In 2020, the US will need an additional 10,000 nurses to serve the country’s nearly 21 million residents.
As of 2020, that number is expected to grow to 15,000.
But, as the number of healthcare consultants is projected to rise, so will the demand.
And that demand will be driven by a number of factors, including the growth of new healthcare startups, more hospitals offering services outside the scope of traditional ER visits, and the growing demand for nurses to perform the most basic tasks.
The healthcare consultant’s job, then, is to help healthcare providers and hospitals build systems to make the patient experience better and more seamless.
The best way to do that is to know what you’re doing, says John D. Hagerty, a professor of management at the University of Wisconsin, Madison.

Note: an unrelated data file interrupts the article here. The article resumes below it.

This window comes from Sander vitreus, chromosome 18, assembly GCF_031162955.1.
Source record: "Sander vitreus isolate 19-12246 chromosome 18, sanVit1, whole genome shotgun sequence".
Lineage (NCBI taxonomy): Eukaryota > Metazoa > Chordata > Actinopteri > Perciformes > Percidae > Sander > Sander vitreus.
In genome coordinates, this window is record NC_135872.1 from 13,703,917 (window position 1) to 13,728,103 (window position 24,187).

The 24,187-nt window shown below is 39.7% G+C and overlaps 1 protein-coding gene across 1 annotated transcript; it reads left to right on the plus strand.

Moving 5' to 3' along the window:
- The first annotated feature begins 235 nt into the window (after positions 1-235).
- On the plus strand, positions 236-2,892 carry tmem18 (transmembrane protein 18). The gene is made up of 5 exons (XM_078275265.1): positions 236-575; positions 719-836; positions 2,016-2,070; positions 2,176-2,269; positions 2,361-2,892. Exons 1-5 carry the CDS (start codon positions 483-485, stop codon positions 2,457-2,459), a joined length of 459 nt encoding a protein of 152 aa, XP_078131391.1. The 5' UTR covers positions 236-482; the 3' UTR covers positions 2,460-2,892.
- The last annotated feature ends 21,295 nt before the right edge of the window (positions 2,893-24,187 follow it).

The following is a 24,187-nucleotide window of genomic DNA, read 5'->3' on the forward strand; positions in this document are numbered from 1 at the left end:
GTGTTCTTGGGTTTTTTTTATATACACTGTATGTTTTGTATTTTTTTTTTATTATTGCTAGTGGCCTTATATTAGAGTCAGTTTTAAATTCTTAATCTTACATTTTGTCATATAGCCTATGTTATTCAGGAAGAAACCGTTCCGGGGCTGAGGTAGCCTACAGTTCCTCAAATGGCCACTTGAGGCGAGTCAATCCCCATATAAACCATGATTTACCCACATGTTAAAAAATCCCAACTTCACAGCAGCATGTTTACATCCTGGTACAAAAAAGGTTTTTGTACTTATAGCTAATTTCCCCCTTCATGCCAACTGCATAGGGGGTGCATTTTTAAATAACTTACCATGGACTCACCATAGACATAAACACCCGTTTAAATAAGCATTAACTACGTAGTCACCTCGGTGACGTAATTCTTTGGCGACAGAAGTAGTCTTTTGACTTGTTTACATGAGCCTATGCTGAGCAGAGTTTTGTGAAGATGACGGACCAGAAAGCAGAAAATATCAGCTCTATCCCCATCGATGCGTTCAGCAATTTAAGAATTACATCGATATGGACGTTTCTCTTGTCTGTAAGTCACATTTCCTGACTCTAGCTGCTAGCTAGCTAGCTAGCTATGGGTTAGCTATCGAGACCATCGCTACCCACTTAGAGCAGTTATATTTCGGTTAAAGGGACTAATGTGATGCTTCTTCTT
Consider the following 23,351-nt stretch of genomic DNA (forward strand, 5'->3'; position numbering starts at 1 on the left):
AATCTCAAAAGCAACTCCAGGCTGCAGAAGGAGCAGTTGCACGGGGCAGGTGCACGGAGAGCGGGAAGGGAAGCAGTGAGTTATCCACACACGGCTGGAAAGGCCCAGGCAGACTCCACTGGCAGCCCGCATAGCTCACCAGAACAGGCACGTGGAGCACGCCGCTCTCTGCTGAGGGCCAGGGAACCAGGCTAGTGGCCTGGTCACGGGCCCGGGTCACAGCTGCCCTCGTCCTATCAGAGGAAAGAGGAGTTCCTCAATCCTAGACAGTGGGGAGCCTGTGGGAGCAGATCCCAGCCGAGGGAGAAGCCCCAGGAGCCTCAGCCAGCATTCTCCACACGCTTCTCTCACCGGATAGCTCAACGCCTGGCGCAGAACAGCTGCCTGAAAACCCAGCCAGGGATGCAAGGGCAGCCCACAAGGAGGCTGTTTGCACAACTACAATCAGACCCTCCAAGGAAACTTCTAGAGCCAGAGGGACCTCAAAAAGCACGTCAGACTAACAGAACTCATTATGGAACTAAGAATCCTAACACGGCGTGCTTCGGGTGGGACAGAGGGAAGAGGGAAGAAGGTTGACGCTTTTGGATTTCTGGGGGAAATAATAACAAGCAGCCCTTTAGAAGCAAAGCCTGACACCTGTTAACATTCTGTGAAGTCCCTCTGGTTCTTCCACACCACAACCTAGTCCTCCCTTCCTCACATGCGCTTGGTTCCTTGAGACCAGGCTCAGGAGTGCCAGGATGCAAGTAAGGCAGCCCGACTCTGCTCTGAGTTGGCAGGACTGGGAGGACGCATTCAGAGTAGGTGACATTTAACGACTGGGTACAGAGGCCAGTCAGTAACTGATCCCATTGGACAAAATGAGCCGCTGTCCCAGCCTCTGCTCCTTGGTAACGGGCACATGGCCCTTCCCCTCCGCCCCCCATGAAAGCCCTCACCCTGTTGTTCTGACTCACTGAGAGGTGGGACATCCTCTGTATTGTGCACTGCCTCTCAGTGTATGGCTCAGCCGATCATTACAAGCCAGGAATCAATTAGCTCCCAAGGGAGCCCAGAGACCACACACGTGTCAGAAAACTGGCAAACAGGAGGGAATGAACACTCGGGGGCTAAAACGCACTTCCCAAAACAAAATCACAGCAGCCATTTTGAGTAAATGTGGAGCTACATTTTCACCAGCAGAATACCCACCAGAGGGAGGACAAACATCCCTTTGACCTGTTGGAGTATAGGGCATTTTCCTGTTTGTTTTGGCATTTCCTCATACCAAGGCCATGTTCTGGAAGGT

“You can’t get in and get out of it.”
The good news is, Hager, a former healthcare consultant, has spent decades helping healthcare providers build systems that can help patients and the healthcare system.
“I think consultants can help the healthcare team understand what is happening in their environments, and how they can improve,” he says.
And he points out that they are not just doctors and nurses.
“Consultants can help a lot of different entities, from insurance companies to insurance brokers, to hospitals, to governments,” he explains.
“They can help with technology, for example.”
In this article, Hagers guide to the healthcare consultant gig, we explore the skills you need to become one.
A nurse’s job: Hager is the co-founder of the American Hospital Association, which represents more than 10,600 healthcare providers across the country.
He says a healthcare professional needs to be able to: Communicate effectively and efficiently